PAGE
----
dairy cows

Dairy cows eating feed on a Lancaster County farm.

Lancaster County livestock owners, large-animal veterinarians and feed companies are scrambling this week to adjust to a sweeping new federal law to remove vast quantities of antibiotics from reaching the human food chain.

Animals grown for food in the U.S. now have to essentially get a prescription, like their human counterparts, before being given a long list of medications, including antibiotics.

The U.S. Food and Drug Administration initiative, years in the making and with much pushback, is designed to combat the overuse of antibiotics that have led to disease-causing bacteria developing resistance to the widespread medical treatment.

The new law, which went into effect Jan. 1,  seeks to weed out medications that were often placed in feed and water to spur growth and weight gain, and to prevent sicknesses, in cattle, poultry and pigs.

Such medications must now be administered only for animal-health purposes. The most unpopular part of the law requires farmers to get prescriptions from veterinarians on a case-by-case basis.

Much paperwork is involved and it will cost farmers more.

“Nobody is very happy with it because it’s a change and now they have to hire a veterinarian and it means more money and it’s a hassle,” said Mauricio Rosales, a dairy educator in the Lancaster office of Penn State Extension.

“It’s affecting everyone.

“The issue is the record-keeping that comes with it. It’s like if aspirin became a prescription drug,” added Jeff Stoltzfus, a farm food safety specialist in the Extension office.

“What we’re really overwhelmed with is really an awful lot of questions,” Brian Reed, co-owner of Agricultural Veterinary Associates in Lititz.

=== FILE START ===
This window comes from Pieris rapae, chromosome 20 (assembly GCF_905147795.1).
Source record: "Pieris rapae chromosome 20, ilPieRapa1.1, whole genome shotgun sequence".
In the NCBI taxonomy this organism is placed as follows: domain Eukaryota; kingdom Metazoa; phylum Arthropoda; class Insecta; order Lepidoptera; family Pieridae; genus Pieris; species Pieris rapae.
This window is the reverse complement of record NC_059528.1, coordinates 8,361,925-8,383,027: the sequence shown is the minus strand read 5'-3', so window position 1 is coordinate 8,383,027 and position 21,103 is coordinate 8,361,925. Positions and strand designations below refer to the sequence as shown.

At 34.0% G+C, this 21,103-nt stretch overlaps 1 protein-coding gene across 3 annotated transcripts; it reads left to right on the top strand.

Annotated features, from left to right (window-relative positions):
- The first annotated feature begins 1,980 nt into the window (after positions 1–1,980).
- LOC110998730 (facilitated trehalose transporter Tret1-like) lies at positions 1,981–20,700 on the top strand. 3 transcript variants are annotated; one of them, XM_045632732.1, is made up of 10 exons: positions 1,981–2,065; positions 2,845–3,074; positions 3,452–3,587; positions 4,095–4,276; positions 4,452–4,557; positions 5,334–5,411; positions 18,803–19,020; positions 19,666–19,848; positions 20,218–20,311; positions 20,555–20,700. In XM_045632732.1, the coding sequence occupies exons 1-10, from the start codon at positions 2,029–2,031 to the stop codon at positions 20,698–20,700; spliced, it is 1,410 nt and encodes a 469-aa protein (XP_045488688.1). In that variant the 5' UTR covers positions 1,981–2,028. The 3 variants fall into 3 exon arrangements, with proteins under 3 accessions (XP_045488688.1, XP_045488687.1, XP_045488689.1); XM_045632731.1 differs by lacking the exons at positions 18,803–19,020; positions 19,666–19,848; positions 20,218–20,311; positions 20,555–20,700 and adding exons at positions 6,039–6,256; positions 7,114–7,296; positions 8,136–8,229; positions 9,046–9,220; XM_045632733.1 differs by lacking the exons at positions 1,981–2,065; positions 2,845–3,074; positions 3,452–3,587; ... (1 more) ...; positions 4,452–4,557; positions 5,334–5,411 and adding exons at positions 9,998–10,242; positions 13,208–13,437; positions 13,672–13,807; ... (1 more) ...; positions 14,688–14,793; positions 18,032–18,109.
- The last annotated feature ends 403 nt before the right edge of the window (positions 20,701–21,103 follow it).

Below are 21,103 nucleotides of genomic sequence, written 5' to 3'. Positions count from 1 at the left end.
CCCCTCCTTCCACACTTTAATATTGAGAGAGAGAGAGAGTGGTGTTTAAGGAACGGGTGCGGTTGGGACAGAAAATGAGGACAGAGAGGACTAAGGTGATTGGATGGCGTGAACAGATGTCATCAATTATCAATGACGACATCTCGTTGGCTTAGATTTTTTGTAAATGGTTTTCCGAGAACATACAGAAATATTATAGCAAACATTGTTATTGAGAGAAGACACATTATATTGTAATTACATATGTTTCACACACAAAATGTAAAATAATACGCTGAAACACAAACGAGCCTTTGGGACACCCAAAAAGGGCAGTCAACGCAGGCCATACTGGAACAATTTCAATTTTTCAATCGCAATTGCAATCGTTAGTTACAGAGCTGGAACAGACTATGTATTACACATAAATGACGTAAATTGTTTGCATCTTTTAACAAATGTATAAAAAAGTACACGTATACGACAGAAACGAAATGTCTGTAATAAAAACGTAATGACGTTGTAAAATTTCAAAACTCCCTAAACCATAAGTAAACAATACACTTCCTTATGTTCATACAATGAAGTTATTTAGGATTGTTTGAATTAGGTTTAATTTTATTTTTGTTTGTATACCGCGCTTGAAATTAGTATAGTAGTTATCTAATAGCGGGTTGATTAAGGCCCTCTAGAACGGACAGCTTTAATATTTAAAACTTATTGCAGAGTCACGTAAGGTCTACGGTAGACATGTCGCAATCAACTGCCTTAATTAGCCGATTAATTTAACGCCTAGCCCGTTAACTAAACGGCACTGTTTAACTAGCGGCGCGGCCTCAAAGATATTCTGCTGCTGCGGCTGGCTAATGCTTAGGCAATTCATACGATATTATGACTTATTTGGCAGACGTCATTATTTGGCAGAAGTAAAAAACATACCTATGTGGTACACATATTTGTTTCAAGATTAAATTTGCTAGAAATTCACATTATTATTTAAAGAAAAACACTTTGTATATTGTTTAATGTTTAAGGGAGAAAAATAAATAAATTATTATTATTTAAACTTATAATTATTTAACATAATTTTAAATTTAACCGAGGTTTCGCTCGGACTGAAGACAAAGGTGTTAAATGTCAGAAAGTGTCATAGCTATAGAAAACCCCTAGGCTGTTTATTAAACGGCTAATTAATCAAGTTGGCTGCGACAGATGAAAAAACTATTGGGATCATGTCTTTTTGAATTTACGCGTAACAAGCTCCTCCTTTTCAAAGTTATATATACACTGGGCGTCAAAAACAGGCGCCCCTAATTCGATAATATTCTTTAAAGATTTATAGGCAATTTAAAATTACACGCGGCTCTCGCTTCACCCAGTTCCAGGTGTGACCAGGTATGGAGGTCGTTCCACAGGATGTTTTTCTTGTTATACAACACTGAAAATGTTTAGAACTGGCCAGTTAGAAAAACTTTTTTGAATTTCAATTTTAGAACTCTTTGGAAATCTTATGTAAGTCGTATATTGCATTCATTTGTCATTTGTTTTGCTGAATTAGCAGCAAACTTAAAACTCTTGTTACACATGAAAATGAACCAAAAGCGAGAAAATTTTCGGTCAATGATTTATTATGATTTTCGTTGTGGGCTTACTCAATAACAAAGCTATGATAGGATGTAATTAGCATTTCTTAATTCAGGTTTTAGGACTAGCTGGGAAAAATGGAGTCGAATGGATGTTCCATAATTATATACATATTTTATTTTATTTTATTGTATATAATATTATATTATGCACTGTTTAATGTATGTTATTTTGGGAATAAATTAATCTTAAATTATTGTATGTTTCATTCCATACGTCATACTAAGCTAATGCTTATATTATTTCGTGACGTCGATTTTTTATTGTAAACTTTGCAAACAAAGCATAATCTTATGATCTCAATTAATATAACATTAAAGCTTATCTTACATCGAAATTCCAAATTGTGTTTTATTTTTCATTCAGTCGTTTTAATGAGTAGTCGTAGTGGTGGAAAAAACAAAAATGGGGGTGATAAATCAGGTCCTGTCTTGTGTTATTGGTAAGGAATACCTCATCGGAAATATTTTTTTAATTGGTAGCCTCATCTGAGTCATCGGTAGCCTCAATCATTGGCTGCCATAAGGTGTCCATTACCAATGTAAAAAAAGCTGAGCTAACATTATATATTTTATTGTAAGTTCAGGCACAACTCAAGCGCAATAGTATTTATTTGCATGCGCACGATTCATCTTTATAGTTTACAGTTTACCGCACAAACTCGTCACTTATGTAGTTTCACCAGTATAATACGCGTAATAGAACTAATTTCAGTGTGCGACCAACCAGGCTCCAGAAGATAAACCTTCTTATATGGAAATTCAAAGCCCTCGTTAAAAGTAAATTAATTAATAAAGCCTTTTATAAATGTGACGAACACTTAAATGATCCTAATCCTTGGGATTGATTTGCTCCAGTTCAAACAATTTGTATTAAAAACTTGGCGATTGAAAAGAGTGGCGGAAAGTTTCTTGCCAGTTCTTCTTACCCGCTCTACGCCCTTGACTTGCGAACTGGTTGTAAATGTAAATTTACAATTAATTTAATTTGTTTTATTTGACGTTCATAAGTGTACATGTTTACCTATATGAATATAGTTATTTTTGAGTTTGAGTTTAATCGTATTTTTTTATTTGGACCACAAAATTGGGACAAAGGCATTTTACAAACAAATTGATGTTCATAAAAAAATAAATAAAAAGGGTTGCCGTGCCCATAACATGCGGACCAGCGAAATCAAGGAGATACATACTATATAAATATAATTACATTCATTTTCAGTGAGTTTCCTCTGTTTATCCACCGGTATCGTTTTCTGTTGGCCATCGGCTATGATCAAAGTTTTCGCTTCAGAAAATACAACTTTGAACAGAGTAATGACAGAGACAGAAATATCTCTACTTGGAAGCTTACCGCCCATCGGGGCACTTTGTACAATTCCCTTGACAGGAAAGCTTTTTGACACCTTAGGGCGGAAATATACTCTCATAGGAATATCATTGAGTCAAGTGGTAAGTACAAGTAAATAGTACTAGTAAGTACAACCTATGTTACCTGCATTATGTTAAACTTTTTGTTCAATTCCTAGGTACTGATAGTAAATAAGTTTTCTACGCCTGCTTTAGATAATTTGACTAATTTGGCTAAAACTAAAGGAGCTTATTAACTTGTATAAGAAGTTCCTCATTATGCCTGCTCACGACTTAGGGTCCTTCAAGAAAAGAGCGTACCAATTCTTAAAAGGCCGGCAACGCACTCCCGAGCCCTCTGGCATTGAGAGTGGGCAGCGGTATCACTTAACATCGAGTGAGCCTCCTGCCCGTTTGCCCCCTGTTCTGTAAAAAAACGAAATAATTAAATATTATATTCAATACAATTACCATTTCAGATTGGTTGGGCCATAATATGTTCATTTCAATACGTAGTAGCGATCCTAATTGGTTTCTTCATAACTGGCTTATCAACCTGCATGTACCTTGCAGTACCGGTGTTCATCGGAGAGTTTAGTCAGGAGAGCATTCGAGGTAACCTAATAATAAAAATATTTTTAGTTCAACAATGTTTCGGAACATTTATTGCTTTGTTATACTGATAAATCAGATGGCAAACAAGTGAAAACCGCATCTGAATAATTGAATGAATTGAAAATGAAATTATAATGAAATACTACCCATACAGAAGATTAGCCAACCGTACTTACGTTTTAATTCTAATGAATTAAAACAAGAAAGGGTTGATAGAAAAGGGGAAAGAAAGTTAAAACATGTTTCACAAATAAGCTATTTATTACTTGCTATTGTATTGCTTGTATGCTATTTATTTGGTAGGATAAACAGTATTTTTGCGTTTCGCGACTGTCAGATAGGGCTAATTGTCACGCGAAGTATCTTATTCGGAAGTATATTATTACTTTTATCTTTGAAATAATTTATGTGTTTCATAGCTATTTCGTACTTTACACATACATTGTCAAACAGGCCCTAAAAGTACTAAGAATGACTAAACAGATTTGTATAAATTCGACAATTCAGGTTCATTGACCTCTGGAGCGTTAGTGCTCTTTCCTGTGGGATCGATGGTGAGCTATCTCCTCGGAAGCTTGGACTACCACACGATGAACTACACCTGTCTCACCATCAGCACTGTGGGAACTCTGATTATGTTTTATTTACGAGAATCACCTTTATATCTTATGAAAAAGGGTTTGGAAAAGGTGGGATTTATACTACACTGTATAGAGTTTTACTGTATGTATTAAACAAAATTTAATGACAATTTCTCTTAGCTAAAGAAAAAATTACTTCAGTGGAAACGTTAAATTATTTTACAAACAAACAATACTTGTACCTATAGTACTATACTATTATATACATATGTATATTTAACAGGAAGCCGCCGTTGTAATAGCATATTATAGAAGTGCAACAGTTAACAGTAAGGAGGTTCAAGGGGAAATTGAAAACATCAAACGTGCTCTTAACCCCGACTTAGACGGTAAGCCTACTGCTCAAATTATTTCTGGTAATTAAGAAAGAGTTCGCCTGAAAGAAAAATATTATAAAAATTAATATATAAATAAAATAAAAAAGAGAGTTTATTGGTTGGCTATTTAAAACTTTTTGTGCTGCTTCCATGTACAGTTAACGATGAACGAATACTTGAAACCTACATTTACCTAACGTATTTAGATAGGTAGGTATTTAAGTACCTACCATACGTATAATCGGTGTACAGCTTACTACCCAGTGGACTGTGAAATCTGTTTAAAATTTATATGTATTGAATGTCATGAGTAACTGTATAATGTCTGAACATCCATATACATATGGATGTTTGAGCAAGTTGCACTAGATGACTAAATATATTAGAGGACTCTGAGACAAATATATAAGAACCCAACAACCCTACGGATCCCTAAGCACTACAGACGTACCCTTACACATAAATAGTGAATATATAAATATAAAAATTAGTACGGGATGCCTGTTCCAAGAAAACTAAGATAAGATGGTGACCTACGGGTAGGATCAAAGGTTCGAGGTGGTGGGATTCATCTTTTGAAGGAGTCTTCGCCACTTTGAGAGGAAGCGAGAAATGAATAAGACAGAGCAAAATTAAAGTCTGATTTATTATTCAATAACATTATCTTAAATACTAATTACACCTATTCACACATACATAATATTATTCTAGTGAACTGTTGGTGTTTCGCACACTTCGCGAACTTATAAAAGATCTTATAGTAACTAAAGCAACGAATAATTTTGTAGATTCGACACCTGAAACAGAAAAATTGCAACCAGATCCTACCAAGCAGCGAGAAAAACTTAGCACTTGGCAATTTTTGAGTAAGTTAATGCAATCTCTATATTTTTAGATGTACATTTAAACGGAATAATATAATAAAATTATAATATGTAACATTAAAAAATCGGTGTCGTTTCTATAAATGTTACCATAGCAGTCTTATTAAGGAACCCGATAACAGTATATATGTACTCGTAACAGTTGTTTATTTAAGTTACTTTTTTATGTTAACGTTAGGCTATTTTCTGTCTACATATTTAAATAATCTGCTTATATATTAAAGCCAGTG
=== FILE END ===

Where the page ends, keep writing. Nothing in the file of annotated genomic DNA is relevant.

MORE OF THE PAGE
“There’s so much ambiguities out there among producers and feed manufacturers,” he said. “Sometimes the solution is no longer to use antibiotics in feed. It’s more effective to treat individual animals when they get sick, rather than the blanket treatments in the feed as was done in the past.”

Reed said he’s not finding much animosity among those calling the office in the past week. “Mostly, it’s just confusion and people just don’t like change.”

There have been concerns that livestock veterinarians would be overwhelmed. But Reed said most of the practice’s clients are large-herd farmers who use a veterinarian regularly.

At Wenger Feeds, the large animal feed company based in Rheems, the company has been bracing for the law for a year.

Computers have been retooled to alert feed workers if an order comes in with a now-banned antibiotic. The company, which sells about 35,000 tons of feed weekly throughout the Mid-Atlantic, also has hired a consulting vet to help match vets with farmers who don’t have one retained.

No one is happy about the vast paperwork that is required from feed manufacturers, farmers and veterinarians, said James L. Adams, vice chairman of the board of The Wenger Group.

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